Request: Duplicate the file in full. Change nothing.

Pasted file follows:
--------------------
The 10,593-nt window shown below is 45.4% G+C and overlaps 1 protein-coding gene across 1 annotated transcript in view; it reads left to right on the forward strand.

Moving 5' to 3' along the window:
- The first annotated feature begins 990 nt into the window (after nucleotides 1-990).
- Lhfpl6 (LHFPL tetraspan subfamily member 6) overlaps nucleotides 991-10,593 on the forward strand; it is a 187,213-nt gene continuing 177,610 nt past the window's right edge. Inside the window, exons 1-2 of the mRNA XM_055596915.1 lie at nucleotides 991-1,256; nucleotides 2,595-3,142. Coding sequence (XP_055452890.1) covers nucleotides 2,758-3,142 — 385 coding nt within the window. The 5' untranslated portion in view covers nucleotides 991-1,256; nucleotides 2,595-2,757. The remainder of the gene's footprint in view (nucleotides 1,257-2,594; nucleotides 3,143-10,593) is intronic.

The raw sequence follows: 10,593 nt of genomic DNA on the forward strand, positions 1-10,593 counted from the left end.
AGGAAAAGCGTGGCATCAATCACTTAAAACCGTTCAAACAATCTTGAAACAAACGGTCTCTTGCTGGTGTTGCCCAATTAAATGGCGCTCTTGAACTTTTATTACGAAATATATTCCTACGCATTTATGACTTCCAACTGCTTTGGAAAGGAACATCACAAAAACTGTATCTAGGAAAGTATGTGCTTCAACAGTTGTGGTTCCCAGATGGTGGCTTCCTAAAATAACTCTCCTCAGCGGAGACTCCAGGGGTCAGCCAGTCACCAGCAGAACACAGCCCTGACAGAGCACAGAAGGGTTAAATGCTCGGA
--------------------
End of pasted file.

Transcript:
The 10,593-nt window shown below is 45.4% G+C and overlaps 1 protein-coding gene across 1 annotated transcript in view; it reads left to right on the forward strand.

Moving 5' to 3' along the window:
- The first annotated feature begins 990 nt into the window (after nucleotides 1-990).
- Lhfpl6 (LHFPL tetraspan subfamily member 6) overlaps nucleotides 991-10,593 on the forward strand; it is a 187,213-nt gene continuing 177,610 nt past the window's right edge. Inside the window, exons 1-2 of the mRNA XM_055596915.1 lie at nucleotides 991-1,256; nucleotides 2,595-3,142. Coding sequence (XP_055452890.1) covers nucleotides 2,758-3,142 — 385 coding nt within the window. The 5' untranslated portion in view covers nucleotides 991-1,256; nucleotides 2,595-2,757. The remainder of the gene's footprint in view (nucleotides 1,257-2,594; nucleotides 3,143-10,593) is intronic.

The raw sequence follows: 10,593 nt of genomic DNA on the forward strand, positions 1-10,593 counted from the left end.
AGGAAAAGCGTGGCATCAATCACTTAAAACCGTTCAAACAATCTTGAAACAAACGGTCTCTTGCTGGTGTTGCCCAATTAAATGGCGCTCTTGAACTTTTATTACGAAATATATTCCTACGCATTTATGACTTCCAACTGCTTTGGAAAGGAACATCACAAAAACTGTATCTAGGAAAGTATGTGCTTCAACAGTTGTGGTTCCCAGATGGTGGCTTCCTAAAATAACTCTCCTCAGCGGAGACTCCAGGGGTCAGCCAGTCACCAGCAGAACACAGCCCTGACAGAGCACAGAAGGGTTAAATGCTCGGA